Recently we had the pleasure of spending 10 days tucked away from the rest of the world in a straw bale house in Whitemans Valley, Upper Hutt. After weeks recovering from pneumonia, this was just what the doctor ordered, and we emerged refreshed and feeling a lot more like our old selves. Well enough, in fact, to set out on our first epic hike in six whole months. With Kaitoke Regional Park beckoning us from just a few kilometres away, we were in the perfect place for an adventure and we soon discovered we were spoilt for choice.
‘We’re going to see the elves!’
Before becoming full-time nomads, I’d always thought the only place you could have a Lord of the Rings experience was by visiting Hobbiton. Not so! There are filming locations dotted all over the country, and we have often found ourselves accidentally passing through Hobbiton Woods, Chetwood Forest or Fangorn. Today, however, we were purposely heading to Rivendell, just a short walk from the main car park on Waterworks Road. To be honest, I had never been much of a follower of the epic trilogy, but Gareth is an avid fan and I couldn’t help but be caught up in the excitement and anticipation.
All the filming locations are magical in their own way and it’s always easy to see why they were chosen, but there was something extra special about Rivendell. Maybe it was the elvish touches about the place, or the replica of the great archway where Aragorn and Arwen kissed, but it just felt otherworldly and I didn’t want to leave.
With bigger mountains still to climb though, we set off on our main mission to hike Norbett’s Creek, a two-and-a-halfhour loop. Tere are several walks available of varying lengths in the park and all are well signposted – except this one. So we wandered off down the main track and followed the Hutt River, feeling sure that before too long we’d come across some sort of sign to let us know we were going the right way. One hour later, we found ourselves back at the car park, but not before going over a large swing bridge – the very one I had vowed and declared I would NOT be going over when we first arrived.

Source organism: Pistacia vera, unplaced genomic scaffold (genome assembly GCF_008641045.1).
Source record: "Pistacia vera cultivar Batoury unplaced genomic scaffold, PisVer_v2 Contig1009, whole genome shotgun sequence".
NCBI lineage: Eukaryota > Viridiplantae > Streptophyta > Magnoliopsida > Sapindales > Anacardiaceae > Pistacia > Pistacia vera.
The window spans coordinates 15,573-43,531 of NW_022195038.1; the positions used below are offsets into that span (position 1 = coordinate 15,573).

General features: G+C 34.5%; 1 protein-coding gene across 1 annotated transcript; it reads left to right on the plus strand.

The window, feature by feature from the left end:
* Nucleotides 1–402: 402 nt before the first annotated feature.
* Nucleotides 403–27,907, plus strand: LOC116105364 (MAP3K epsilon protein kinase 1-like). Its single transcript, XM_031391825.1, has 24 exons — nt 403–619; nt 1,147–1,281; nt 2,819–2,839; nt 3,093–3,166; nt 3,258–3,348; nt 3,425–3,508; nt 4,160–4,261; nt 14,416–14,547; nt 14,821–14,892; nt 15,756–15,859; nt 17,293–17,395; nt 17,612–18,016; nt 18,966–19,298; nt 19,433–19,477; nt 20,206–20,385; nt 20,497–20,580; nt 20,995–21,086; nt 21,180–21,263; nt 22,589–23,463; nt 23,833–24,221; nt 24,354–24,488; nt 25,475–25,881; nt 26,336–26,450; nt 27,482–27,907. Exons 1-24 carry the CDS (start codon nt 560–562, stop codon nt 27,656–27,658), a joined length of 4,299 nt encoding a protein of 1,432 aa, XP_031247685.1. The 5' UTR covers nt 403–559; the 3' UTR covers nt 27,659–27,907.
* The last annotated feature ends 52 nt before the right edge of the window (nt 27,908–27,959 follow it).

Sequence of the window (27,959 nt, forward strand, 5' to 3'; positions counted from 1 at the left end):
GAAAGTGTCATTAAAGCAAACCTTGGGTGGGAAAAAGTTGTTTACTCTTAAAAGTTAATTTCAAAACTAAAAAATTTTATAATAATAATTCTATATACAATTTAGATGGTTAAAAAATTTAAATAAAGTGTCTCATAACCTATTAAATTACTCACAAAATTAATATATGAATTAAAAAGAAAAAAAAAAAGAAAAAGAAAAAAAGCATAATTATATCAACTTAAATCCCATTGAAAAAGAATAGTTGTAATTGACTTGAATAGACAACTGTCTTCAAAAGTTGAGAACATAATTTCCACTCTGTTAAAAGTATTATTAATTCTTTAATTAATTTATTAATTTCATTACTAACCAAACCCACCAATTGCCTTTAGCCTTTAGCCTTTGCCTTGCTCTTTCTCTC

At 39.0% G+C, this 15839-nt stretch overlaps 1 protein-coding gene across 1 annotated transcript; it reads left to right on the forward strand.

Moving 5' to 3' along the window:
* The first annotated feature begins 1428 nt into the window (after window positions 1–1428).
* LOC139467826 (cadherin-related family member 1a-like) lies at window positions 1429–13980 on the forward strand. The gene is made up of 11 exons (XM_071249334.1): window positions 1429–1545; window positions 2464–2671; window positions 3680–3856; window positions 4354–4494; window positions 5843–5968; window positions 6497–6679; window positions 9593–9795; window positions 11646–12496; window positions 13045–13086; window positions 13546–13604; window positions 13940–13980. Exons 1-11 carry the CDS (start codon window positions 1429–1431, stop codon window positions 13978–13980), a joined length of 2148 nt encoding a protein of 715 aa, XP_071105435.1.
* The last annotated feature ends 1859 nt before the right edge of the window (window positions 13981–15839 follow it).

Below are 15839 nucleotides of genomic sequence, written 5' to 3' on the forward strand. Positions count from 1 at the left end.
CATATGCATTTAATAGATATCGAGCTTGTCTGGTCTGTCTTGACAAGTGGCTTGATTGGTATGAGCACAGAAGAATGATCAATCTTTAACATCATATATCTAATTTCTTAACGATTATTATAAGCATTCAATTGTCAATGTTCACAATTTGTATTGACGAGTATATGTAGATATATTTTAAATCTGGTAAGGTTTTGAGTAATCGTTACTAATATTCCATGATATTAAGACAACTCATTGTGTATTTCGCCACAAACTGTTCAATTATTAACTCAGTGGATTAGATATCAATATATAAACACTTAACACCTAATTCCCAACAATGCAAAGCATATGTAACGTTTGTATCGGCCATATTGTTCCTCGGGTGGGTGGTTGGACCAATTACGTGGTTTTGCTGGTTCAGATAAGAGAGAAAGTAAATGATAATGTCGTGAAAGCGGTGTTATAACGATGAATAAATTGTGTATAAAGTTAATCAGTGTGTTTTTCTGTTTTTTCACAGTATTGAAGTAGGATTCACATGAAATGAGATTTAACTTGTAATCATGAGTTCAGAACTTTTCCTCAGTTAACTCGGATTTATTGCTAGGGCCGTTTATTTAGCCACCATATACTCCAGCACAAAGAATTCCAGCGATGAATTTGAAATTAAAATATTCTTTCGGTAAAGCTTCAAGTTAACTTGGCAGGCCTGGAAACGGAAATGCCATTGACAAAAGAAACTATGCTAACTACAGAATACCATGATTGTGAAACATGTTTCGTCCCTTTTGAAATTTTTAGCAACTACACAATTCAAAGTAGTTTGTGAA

We were now two full walks down and still no sign of Norbett’s Creek, but we weren’t about to give up. After consulting the map yet again, Gareth insisted he now knew the right route, which began a good way back up the road before the car park. As it turned out though, this was a bonus as we got to walk through the campground. What a wonderful place to stay – and peaceful, with stunning mountain and forest views and excellent facilities. This was our first big ‘touristy’ adventure since lockdown and we couldn’t believe how quiet everywhere was. With the exception of a few Kiwi motorhomers and dog walkers, we hardly saw another soul and, I have to admit, it was lovely.
It seemed we were the only ones game enough to tackle Norbett’s Creek, however, most likely due to its steepness, which is mentioned in the brochure. And no sooner had we delightedly stumbled upon the elusive sign, than we found we had to wade across the creek before we could start. It was just 3°C that morning and the icy water was so biting as we plunged in barefoot, I didn’t think I could make it across. But somehow we did, and were finally on our way. Up and up we went, and up and up some more. We were higher than the trees, and the higher we climbed, the more we were rewarded by fantastic views of Hutt Valley. I’m not going to lie; this track is steep and feels never-ending, but the track is good and well maintained – and if I can do it while still getting over pneumonia, anyone can.